My weekend thing is borrowing classic movies from my local library. I love the originals, especially the black and white ones. The colorized versions just seem to leave something out for me. So this weekend I decided to do a side by side, sort of, viewing of 3:10 to Yuma.
I love Glenn Ford. He had such wonderful eyes. The kind you melt in to. The kind I like my heroes to have. And while he's not the "official" hero of the original 3:10 to Yuma, he does become a hero at the end. I wish there'd been a sequel where he did get to be the out and out hero who gets the girl. In the beginning there's a scene where he runs into a woman he once knew and the way he talks about her eyes, the shade of green and how beautiful she was. And then he promises to bring her pearls. It's definitely the stuff of romance and romance from any period. His portrayal of Ben still fits in with today's view of the alpha male, the bad boy, that women want to reform.
The original is still in black and white. The coloriazation brigade hasn't gotten to this movie yet so you still have all the rich dimensions and textures of black and white.
Gene Pitney -- a favorite singer of mine -- his songs were just so emotional -- sang the 3:10 to Yuma song in the movie. He also sang the theme song for The Man Who Shot Liberty Valence -- which I have on an old (we're talking old) 33-1/3 record of Gene Pitney I have. No way to play it, but I do have the song!
Glenn Ford's version of Ben Wade is, in its way, a sympathetic portrayal. You want Ben to get away. Maybe it's because I found Ford so sexy that I wanted him to live and get away and make a better life for himself. In the end, despite the fact that his gang kills some of the people trying to bring Ben to justice, Ben does the right thing. He does comment along the way he's escape Yuma prison before, so why wouldn't he do it again?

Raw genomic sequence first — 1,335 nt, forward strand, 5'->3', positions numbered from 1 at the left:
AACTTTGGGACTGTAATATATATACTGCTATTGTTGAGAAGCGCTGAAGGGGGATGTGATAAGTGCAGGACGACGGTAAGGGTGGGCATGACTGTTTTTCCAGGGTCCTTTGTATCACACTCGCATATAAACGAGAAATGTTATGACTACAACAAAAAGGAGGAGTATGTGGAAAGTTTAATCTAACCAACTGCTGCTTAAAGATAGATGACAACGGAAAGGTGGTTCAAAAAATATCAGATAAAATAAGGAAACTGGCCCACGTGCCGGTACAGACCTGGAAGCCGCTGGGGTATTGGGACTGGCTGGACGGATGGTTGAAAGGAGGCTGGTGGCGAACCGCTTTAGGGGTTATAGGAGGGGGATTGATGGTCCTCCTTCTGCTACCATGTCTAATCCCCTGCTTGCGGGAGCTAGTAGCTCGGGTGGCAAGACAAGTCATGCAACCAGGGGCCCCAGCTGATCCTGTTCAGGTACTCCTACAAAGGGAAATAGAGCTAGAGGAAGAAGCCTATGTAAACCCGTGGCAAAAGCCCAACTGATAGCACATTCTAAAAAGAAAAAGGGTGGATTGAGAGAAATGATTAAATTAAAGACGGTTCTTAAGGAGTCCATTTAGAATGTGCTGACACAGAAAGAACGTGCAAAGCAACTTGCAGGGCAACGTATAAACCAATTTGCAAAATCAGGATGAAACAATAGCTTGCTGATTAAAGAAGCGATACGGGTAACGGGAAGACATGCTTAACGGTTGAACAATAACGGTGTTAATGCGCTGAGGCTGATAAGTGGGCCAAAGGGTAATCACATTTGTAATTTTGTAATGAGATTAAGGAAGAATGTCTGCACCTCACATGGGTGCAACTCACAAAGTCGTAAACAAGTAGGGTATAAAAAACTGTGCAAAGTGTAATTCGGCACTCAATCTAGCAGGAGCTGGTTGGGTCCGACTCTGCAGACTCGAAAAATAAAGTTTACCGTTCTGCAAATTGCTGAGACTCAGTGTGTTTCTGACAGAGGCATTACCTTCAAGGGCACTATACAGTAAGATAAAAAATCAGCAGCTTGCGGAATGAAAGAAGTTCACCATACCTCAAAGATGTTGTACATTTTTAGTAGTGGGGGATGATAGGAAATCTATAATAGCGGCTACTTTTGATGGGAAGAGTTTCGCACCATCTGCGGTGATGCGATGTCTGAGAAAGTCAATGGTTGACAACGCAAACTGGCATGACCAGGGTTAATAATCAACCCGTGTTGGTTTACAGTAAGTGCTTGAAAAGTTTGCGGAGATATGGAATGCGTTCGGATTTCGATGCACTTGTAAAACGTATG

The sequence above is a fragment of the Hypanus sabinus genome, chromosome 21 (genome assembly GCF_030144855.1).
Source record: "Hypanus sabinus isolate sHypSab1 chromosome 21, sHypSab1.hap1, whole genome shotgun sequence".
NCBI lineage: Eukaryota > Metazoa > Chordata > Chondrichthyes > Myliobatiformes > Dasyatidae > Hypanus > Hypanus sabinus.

So fast forward to 2007 and Russell Crowe's version of 3:10 to Yuma. Russell Crowe is hot. So is Christian Bale. The movie was okay -- it was a remake, in color. Still, many of the lines that caught my attention in the original were still there -- the reference to the woman with the pretty green eyes, wanting to hear Dan's wife say grace, among others.
The language kind of caught me off guard -- like "dumb shit" seemed out of place. I've used the term myself, but it seemed out of place in a movie set in the late 19th century. It wasn't used in the original.
The ending didn't impress me either. Okay, the shoot out was action packed. When Russell Crowe steps up and takes down his own men, it's a great scene. But when Christian Bale's character dies, I didn't much like that deviation from the original. To me, even though Crowe's character didn't kill Bale's character, it still made him seem less of a hero than Ford's portrayal. The bad guys meet a sad ending, but I much preferred the ending of the original when Dan's wife drives her buggy to a place where she can see the train pass and Dan has the chance to see just how much his wife loves him.
My world view is that originals are better than remakes and the books behind the movies and televisions shows are better than what the camera gives us.